“Dante Alighieri and the World”

“There was the endeavour to untangle knots — truth and lie, sin and redemption, piety and lust. There was always the goal to risk all for truth. Take this tercet from Dante Alighieri:

‘When truth looks like a lie,
a man’s to blame
Not to sit still, if he can, and
hold his tongue,
Or he’ll only cover his
innocent head with shame.’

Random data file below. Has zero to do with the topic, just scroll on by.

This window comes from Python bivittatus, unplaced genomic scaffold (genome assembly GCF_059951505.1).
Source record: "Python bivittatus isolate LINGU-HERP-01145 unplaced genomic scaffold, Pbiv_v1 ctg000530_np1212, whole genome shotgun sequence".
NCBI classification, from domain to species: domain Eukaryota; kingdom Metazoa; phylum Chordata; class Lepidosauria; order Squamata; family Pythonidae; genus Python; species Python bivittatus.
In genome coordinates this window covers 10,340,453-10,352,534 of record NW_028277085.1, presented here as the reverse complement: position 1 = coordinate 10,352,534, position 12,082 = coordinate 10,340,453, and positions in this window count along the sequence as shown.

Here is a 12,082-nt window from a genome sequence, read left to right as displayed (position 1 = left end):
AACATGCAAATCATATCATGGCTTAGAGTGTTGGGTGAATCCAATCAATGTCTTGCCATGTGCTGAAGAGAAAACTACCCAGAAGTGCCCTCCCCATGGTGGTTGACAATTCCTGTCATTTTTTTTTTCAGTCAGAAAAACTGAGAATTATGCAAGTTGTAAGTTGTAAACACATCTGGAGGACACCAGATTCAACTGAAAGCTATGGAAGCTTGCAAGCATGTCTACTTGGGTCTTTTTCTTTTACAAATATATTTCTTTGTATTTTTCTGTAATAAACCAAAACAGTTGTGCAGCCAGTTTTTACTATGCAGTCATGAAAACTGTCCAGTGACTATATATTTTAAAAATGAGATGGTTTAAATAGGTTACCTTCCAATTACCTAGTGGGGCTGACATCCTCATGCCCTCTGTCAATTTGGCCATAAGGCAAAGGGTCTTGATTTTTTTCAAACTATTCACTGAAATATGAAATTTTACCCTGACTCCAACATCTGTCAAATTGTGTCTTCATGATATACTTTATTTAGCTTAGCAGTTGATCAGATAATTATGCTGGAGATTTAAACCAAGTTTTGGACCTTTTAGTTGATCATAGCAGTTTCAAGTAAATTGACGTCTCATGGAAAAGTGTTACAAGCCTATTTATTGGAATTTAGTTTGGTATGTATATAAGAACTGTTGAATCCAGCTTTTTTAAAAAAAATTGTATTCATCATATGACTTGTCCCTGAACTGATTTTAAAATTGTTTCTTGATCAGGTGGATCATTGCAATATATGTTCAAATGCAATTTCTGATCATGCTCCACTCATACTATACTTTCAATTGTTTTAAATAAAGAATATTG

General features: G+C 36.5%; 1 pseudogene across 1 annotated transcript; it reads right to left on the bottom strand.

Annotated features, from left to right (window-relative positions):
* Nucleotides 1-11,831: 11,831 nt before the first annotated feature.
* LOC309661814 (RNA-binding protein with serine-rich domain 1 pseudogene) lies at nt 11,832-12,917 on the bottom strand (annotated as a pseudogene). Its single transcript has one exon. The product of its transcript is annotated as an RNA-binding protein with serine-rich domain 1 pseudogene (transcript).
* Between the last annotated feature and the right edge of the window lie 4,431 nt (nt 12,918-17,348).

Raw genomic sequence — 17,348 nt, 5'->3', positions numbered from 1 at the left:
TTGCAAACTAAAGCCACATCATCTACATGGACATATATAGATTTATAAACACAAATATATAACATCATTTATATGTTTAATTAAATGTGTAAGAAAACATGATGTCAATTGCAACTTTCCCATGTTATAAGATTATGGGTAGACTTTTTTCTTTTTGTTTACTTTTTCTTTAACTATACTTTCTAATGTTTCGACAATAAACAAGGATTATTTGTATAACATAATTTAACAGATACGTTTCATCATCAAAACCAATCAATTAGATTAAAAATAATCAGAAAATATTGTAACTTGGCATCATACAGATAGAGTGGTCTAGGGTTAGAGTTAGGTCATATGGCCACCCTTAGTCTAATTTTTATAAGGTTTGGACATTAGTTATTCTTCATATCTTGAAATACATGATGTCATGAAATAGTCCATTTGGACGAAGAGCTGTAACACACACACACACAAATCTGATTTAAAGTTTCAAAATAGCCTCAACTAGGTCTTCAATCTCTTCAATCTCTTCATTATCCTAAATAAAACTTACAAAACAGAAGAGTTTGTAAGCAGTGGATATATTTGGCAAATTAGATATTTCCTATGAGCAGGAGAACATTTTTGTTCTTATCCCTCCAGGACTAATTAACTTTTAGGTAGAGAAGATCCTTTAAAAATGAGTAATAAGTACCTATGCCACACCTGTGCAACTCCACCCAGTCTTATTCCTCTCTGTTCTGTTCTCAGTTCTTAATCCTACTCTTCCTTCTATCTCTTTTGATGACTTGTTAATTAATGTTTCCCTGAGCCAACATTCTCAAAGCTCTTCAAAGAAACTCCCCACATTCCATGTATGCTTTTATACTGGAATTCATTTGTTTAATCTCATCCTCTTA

“Scribes and great TV anchors, who can give a spin to any development, should heed the lines. We need to take sides when truth stares you in the face. In Canto III, some angels did not take sides when Satan revolted, but timorously sat on the fence. They were placed lock, stock and barrel in Hell. The colourless mediocrities most of us are, get short shrift. He talks about the ‘sorry souls who won neither praise nor blame for the lives they led’. Of course, the first words we learnt of Dante’s Inferno, as students, were ‘All hope abandon, ye who enter here’, the inscription on the gates of Hell. During the lockdown, I thought that the three translations of Dante I possess should be put to good use. One hoards books and never reads them, though 20 years back I had read Dorothy Sayers’ fine translation of Inferno my father had left me. Michael Palme’s translation is better. What Dante did was mind-boggling. The entire European civilisation was placed before the reader, from Greek legends onwards. You have a full canto on the Dis, which is his word for the underworld. The river Lethe, Acheron the boatman who herds the souls who drop: ‘So from the bank there one by one drop all… As drops the falcon to the falconer’s call.’ The eighth circle gets flatterers (half our political parties would be in trouble, praising the 8 pm lockdowns, or the two-line denunciations by Rahul G). There are also soothsayers in the same circle (good grief, our Chandraswamis with red tilaks and rudraksh malas!). Actually, you can’t honestly exclude we Indians from any inferno you can devise.”    –Keki Daruwalla, The Tribune, August 2, 2020